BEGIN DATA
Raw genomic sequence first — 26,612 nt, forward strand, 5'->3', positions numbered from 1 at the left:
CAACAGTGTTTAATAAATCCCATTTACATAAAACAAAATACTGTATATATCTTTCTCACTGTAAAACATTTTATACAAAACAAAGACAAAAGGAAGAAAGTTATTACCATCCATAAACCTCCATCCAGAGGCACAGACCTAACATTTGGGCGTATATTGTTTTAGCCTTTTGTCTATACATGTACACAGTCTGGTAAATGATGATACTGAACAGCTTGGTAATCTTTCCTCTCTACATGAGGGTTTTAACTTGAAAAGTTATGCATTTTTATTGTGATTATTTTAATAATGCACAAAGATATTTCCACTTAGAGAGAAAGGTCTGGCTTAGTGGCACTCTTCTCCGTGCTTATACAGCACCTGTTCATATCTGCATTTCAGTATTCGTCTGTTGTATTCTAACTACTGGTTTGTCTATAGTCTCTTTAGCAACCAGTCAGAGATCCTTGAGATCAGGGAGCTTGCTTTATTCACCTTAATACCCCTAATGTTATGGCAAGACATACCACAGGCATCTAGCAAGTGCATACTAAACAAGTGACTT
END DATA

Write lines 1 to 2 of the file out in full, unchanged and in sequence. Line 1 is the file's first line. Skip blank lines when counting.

Raw genomic sequence first — 26,612 nt, forward strand, 5'->3', positions numbered from 1 at the left:
CAACAGTGTTTAATAAATCCCATTTACATAAAACAAAATACTGTATATATCTTTCTCACTGTAAAACATTTTATACAAAACAAAGACAAAAGGAAGAAAGTTATTACCATCCATAAACCTCCATCCAGAGGCACAGACCTAACATTTGGGCGTATATTGTTTTAGCCTTTTGTCTATACATGTACACAGTCTGGTAAATGATGATACTGAACAGCTTGGTAATCTTTCCTCTCTACATGAGGGTTTTAACTTGAAAAGTTATGCATTTTTATTGTGATTATTTTAATAATGCACAAAGATATTTCCACTTAGAGAGAAAGGTCTGGCTTAGTGGCACTCTTCTCCGTGCTTATACAGCACCTGTTCATATCTGCATTTCAGTATTCGTCTGTTGTATTCTAACTACTGGTTTGTCTATAGTCTCTTTAGCAACCAGTCAGAGATCCTTGAGATCAGGGAGCTTGCTTTATTCACCTTAATACCCCTAATGTTATGGCAAGACATACCACAGGCATCTAGCAAGTGCATACTAAACAAGTGACTT